What symptoms would you expect when the intake valves are dirty? We usually see cars come in with complaints of rough idle or low engine power. Sometimes carbon on the valve stem can cause the valve to stick open and cause popping through the intake after a cold start up until the valve comes loose.

Cleaning intake valves is one of the more satisfying repairs. There’s quite a difference between the “before” and “after.”

Internal combustion engines are like an air pump. The more air the engine can “pump,” the more power the engine has. A partially clogged inlet to the combustion chamber reduces the air flow and volume. Intake deposits block the flow of air and reduce the engine’s power and efficiency.

Deposits form slowly, and like a frog being boiled, drivers often don’t notice the decrease in engine power until it becomes severe. However, once the power is restored in a single day after an intake valve cleaning, there’s a very noticeable difference, leading to happy calls from customers post-repair (our favorite kind).

How to Remove Intake Valve Deposits on a Direct Injection Engine

The most reliable way to remove intake valve deposits on a direct injection engine is to remove the intake manifold and use a walnut shell blaster to remove the deposits. This walnut shell blasting method uses crushed walnut shells blasted with compressed air to clean the valves.

The walnut shells are much softer than metal and will not damage the engine if an errant particle makes its way into the combustion chamber. The procedure is simple: turn the engine by hand until the intake valve is fully closed, then use the walnut shell blaster to clean the carbon deposits. This makes a colossal mess, so most blasters include an adapter to cover the intake port and a vacuum to collect the walnut shells.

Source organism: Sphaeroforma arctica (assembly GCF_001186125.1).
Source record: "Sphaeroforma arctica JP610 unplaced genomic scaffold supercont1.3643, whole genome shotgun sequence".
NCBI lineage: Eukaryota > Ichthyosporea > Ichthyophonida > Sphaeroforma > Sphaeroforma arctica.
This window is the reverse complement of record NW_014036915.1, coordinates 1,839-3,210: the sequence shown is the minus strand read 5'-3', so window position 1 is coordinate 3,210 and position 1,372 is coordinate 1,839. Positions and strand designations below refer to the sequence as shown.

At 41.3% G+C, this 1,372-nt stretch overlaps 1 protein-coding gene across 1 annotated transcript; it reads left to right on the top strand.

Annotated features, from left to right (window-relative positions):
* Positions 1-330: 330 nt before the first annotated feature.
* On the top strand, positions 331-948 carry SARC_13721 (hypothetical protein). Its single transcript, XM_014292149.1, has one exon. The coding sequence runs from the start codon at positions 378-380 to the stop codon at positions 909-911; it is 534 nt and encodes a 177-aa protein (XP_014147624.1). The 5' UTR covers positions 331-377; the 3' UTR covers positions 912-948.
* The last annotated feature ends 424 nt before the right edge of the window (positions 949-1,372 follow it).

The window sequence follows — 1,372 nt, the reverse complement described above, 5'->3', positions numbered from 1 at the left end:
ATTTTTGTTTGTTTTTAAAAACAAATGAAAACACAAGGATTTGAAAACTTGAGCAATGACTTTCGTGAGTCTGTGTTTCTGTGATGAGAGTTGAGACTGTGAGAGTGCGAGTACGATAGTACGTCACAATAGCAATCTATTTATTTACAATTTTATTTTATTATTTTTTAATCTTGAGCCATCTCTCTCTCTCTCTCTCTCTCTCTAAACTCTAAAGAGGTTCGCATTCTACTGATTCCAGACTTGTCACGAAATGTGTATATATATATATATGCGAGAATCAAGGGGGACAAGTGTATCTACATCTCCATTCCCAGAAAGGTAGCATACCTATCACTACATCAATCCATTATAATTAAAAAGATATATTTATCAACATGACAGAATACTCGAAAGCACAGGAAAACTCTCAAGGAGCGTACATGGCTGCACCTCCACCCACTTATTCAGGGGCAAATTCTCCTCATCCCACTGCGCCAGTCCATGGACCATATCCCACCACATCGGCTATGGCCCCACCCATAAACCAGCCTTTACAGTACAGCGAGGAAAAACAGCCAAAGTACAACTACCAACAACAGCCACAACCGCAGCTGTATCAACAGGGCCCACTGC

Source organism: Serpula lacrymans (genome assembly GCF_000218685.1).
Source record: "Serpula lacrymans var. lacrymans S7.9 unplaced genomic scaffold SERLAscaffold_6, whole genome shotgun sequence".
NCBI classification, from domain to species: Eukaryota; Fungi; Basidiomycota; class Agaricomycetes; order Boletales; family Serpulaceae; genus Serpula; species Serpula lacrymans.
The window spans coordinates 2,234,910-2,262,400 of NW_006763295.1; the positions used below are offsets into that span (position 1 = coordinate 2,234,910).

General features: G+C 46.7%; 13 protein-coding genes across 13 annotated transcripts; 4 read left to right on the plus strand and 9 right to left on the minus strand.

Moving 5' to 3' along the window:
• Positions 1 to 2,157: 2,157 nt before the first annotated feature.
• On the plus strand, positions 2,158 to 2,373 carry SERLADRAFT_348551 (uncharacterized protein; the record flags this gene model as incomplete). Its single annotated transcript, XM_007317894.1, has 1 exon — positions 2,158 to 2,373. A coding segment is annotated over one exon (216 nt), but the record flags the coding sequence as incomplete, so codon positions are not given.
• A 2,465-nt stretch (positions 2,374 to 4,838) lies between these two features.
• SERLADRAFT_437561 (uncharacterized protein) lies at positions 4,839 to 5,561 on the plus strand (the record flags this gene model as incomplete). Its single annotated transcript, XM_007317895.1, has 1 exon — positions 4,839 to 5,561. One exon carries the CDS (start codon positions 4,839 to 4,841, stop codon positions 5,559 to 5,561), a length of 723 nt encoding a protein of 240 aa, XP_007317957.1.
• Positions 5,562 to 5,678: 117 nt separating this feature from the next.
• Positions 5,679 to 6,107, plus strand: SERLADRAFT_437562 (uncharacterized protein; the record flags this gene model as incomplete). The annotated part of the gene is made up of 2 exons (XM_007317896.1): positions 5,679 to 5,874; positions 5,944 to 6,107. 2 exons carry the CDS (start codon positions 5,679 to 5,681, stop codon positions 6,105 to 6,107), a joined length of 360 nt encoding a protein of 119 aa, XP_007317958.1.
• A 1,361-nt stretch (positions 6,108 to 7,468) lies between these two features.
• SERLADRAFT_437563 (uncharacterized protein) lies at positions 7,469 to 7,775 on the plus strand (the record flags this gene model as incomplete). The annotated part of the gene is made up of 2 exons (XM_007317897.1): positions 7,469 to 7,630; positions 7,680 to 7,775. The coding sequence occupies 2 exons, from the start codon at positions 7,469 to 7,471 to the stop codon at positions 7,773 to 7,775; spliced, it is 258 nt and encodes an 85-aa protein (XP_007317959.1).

Some shops use a method called ‘fogging,’ which involves spraying a mist of cleaning chemicals into the intake while the engine is running. It’s a relatively quick and easy process, but there are two issues. First, there’s the risk of severe engine damage from hydrolocking, where the engine is flooded with liquid. The other issue is that it doesn’t work. In our experience, it doesn’t make any measurable difference, even when repeated several times.

What Vehicles Get Carbon Buildup?

Any vehicle with direct injection can develop intake valve deposits, but so far we’re only seeing issues with a few models. Since we’re a Japanese specialty shop, we’re a little late to the game. Many European brands have had direct injection for years, whereas we started seeing DI appear on Japanese cars around 2015. So far the most common issues have been with the Honda Fit with the 1.5L L15B1 and the Subaru WRX, Forester, and Legacy with the FA20F engine. However, as the many models with direct injection age, we’re expecting to see many other models added to this list.


For DI engines, fuel additives won’t help maintain clean intake valves. Effective oil maintenance is the best preventive measure you can take. This means both the quality and frequency of your oil changes matter. If your DI engine is worn (because it didn’t get effective oil maintenance), you’ll likely need cleaning more often due to increased blow-by. The only real solution to intake valve deposits is walnut shell blasting, which can be a little pricey but will be worth it.

Do you live near Berkeley and own a Japanese car? Do you have performance issues that might be fixed by walnut shell intake valve cleaning? Please call us at 510-540-7093 to set up an appointment.